An MHD Simulation of the Interaction of the Solar Wind with the Outflowing Plasma from a Comet

  1. Thomas J. Birmingham and
  2. Alexander J. Dessler
  1. Tatsuki Ogino1,
  2. Raymond J. Walker2 and
  3. Maha Ashour-Abdalla3

Published Online: 19 MAR 2013

DOI: 10.1029/SP027p0173

Comet Encounters

Comet Encounters

How to Cite

Ogino, T., Walker, R. J. and Ashour-Abdalla, M. (1988) An MHD Simulation of the Interaction of the Solar Wind with the Outflowing Plasma from a Comet, in Comet Encounters (eds T. J. Birmingham and A. J. Dessler), American Geophysical Union, Washington, D.C.. doi: 10.1029/SP027p0173

Author Information

  1. 1

    Research Institute of Atmospherics, Nagoya University

  2. 2

    Institute of Geophysics and Planetary Physics, University of California, Los Angeles

  3. 3

    Department of Physics, University of California, Los Angeles

Publication History

  1. Published Online: 19 MAR 2013
  2. Published Print: 1 JAN 1988

ISBN Information

Print ISBN: 9780875902395

Online ISBN: 9781118668757

SEARCH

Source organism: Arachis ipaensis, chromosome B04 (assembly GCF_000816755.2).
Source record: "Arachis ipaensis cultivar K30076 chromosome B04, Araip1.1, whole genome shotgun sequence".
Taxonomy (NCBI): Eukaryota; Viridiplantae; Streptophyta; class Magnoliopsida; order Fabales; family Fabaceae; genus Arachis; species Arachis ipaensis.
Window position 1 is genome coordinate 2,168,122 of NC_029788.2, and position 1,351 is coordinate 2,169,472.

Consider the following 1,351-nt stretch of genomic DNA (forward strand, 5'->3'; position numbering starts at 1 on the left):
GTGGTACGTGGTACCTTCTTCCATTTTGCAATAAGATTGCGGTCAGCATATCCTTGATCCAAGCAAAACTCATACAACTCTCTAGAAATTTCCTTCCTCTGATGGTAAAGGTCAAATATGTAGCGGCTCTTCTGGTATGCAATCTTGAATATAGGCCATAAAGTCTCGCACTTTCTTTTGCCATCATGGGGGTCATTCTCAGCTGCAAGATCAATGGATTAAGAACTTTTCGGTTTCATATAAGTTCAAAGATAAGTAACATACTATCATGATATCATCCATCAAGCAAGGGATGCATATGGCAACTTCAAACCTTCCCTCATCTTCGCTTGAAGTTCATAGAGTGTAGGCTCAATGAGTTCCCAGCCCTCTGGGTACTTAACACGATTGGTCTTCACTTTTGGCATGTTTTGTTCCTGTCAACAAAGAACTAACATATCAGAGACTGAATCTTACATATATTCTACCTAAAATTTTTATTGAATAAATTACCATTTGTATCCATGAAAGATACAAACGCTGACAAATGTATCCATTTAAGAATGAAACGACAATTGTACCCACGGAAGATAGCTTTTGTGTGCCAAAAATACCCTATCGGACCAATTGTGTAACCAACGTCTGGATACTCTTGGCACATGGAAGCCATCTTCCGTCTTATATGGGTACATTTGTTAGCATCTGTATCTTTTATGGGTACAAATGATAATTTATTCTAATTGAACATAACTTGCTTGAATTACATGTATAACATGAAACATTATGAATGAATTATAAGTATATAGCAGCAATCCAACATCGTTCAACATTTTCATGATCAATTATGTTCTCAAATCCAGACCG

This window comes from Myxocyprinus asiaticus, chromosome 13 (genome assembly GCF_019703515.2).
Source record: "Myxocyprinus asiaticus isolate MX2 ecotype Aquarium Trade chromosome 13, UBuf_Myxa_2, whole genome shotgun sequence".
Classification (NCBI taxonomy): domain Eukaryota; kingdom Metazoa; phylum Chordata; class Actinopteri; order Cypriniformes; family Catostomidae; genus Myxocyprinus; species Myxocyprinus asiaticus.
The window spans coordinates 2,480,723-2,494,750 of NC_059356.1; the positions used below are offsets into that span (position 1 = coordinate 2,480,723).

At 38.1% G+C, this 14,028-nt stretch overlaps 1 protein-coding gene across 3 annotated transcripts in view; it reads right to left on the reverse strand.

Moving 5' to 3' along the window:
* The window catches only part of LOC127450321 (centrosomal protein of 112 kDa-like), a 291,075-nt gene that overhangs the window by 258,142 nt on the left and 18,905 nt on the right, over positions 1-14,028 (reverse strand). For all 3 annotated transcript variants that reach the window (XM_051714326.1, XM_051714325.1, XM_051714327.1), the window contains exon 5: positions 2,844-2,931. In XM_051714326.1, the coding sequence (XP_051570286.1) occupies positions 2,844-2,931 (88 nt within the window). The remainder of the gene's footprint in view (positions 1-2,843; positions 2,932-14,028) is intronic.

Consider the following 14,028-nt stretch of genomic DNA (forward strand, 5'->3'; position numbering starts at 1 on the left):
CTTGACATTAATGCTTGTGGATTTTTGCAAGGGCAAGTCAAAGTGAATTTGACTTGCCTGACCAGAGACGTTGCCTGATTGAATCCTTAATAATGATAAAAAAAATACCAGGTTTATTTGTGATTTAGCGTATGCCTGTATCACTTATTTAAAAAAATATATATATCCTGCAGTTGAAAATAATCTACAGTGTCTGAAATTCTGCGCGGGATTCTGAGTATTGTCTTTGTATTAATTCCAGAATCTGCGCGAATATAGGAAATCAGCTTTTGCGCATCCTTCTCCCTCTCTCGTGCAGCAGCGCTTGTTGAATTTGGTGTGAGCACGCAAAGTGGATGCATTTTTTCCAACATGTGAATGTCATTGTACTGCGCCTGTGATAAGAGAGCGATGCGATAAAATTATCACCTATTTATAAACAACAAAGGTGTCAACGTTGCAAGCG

Keywords:

  • Comet-solar wind interaction;
  • Earth's magnetosphere;
  • Interplanetary magnetic field (IMF);
  • Lax-Wendroff method;
  • Magnetohydrodynamic (MHD);
  • Simulation model;
  • Uniform solar wind;
  • Wendroff method

Summary

The interaction between the solar wind and the outflowing plasmas from a comet has been studied by using a two-dimensional time-dependent magnetohydrodynamic (MHD) simulation. The model reproduced several features of the comet-solar wind interaction predicted by earlier theories and observed on the recent cometary probes. These include the formation of the contact surface and the cometary magnetotail. For a constant interplanetary magnetic field (IMF) the cometary plasma captures field lines which drape over the comet to form an antiparallel magnetic field configuration in the tail and a thin plasma sheet. Eventually, tail magnetic reconnection begins to occur at several points. When the IMF orientation is reversed dayside magnetic reconnection occurs at the subsolar point and a large disturbance propagates down the tail.